Contact with animals in both cases could expose the herd to diseases whose presence the producer is unaware of, whether from:

  • wild or farmed animals; or
  • cattle, ruminants or other species.

Suggested Risk Management Practices

a. Identify and assess the risk

Identify instances or locations where contact of cattle with animals of other species and/or operations is likely or unavoidable, and try to manage the resulting exposure.

Contact the owners of the operations where contact does occur to collaborate on common biosecurity practices, and identify where additional vaccination or other risk management strategies may be warranted.

Discuss the risks of animal contact with professionals, including your veterinarian, and develop risk mitigation strategies.

Maintain fences

Maintain fences in good repair to minimize contact with other operations. Fence-line contact is of considerably less risk than commingling in the same pasture, particularly if other species are involved.

b. Manage grazing and create buffer zones

Create a buffer zone between operations. This can be done using roadways, natural boundaries, including rivers, double fences, and even the use of more resistant animals. For example:

  • Pasture highly susceptible animals furthest from other operations and other species.
  • Coordinate grazing with neighbours to minimize fence-line contact, especially if other species are involved.
  • Allow a fallow period between grazing rotations, particularly if other species are involved.
c. Manage shared pasture and range

If your cattle are pastured with cattle from other operations, there are a number of practices to consider:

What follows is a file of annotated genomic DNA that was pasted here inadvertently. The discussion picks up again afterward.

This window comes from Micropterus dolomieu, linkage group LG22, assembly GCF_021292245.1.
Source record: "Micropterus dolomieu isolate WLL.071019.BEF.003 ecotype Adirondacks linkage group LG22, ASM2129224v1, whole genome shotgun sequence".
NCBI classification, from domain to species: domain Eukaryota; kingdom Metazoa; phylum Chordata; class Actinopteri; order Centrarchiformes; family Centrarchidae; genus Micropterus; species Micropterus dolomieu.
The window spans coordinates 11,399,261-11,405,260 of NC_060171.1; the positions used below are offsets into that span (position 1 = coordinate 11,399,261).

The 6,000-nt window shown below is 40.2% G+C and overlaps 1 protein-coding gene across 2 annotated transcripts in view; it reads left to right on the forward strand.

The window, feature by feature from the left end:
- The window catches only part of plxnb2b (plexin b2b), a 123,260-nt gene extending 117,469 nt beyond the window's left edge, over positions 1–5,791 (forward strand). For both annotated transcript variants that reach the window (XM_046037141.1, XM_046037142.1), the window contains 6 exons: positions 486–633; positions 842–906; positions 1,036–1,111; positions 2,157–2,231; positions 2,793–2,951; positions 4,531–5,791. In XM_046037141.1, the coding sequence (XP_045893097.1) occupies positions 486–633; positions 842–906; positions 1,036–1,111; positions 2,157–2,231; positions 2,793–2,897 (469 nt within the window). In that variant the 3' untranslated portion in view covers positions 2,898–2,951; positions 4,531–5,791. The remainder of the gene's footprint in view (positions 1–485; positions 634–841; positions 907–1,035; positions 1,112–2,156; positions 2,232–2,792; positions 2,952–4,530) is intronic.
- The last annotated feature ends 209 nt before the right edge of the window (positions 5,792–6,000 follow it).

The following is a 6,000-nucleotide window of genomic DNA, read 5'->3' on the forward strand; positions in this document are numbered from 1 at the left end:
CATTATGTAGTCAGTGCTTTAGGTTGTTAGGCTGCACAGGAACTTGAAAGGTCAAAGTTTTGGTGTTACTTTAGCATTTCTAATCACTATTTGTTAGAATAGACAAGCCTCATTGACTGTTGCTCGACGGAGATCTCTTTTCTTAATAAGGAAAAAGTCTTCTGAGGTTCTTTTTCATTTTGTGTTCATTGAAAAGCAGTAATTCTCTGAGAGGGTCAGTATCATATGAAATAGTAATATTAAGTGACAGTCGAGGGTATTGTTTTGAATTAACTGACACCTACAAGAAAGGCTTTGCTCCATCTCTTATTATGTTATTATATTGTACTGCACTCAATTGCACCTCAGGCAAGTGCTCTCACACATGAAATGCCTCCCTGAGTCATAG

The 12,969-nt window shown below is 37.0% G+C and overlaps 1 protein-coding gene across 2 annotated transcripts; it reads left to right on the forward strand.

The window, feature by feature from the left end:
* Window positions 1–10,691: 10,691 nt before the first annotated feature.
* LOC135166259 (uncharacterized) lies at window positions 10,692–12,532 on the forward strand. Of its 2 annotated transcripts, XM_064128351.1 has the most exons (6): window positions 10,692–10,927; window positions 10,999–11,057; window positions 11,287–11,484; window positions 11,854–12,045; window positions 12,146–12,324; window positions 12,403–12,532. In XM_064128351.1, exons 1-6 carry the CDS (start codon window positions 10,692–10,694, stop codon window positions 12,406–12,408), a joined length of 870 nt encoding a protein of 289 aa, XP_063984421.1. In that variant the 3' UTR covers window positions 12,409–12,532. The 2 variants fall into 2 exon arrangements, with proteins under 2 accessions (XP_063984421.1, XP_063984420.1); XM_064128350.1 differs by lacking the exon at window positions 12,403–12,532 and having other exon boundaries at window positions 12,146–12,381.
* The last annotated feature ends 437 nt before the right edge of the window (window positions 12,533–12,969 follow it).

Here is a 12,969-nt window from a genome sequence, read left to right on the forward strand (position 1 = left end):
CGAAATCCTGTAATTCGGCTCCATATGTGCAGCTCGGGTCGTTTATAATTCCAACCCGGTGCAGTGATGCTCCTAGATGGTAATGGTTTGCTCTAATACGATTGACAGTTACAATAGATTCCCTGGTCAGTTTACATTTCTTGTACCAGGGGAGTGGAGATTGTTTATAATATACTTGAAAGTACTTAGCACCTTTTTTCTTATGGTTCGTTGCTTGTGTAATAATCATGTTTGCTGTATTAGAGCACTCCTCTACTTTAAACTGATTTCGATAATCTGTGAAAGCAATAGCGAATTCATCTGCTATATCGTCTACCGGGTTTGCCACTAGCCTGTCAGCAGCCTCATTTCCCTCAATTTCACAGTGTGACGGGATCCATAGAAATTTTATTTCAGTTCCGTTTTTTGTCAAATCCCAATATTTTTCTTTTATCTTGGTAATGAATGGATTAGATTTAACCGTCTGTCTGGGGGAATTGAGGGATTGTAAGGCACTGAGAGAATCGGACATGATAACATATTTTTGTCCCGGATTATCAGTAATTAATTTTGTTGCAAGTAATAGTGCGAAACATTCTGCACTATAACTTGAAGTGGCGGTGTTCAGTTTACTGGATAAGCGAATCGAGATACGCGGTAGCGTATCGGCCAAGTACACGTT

• Obtain health information for the other herds (see 1A.2). Ask the Pasture Manager to provide a copy of vaccination and/or testing requirements. Ensure that commingled herds have similar health status and biosecurity practices.
  • Establish and maintain common biosecurity practices amongst those using the pasture. These may help to avoid a range of diseases, including venereal disease; and utilize a range of practices such as testing and culling for infected bulls, wintering bulls away from cows to avoid re-infection, accepting only virgin heifers or cows with calf at foot.
d. Limit contact with other species

Avoid grazing of different species on the same or adjacent production areas. Producers running herds of two or more species should manage their herds to avoid contact between the species groups.

Where practical, control access to water, feed and minerals by animals of other species or operations.

e. Manage contact with wildlife

Where practical, limit contact with wildlife and pest populations, both of which can transmit certain diseases to and among cattle. While not always possible to accomplish, it is useful to know if contact with other species is occurring and how it occurs. Specific inter-species contacts to be aware of include:

  • deer and elk on feeding grounds or near feed storage areas;

Birds, for example in feedlots, are unlikely to be avoided or controlled to any great extent and, while their role is unknown, they might be a factor in the spread of some diseases.

f. Manage health of other animals and pets on-farm

Apply good biosecurity practices to animals of other species. Biosecurity standards are being developed for other farmed animal species and these provide good guidelines. Working dogs should have current vaccinations and be monitored for disease.

Ensure that pets are current with their vaccinations, monitored for disease and kept out of the Production Area.

g. Additional pointers

Apply strict biosecurity practices to animals and equipment taken offsite for show or rodeo purposes. These animals should be segregated from the herd for the season and monitored / managed to minimize disease transmission. Trailers and equipment used for this purpose can be cleaned out prior to use for other animals.

See Target Outcomes 1A.1, 1A.2, 2.3, 2.6 and 2.7 for additional discussion regarding wildlife and pests.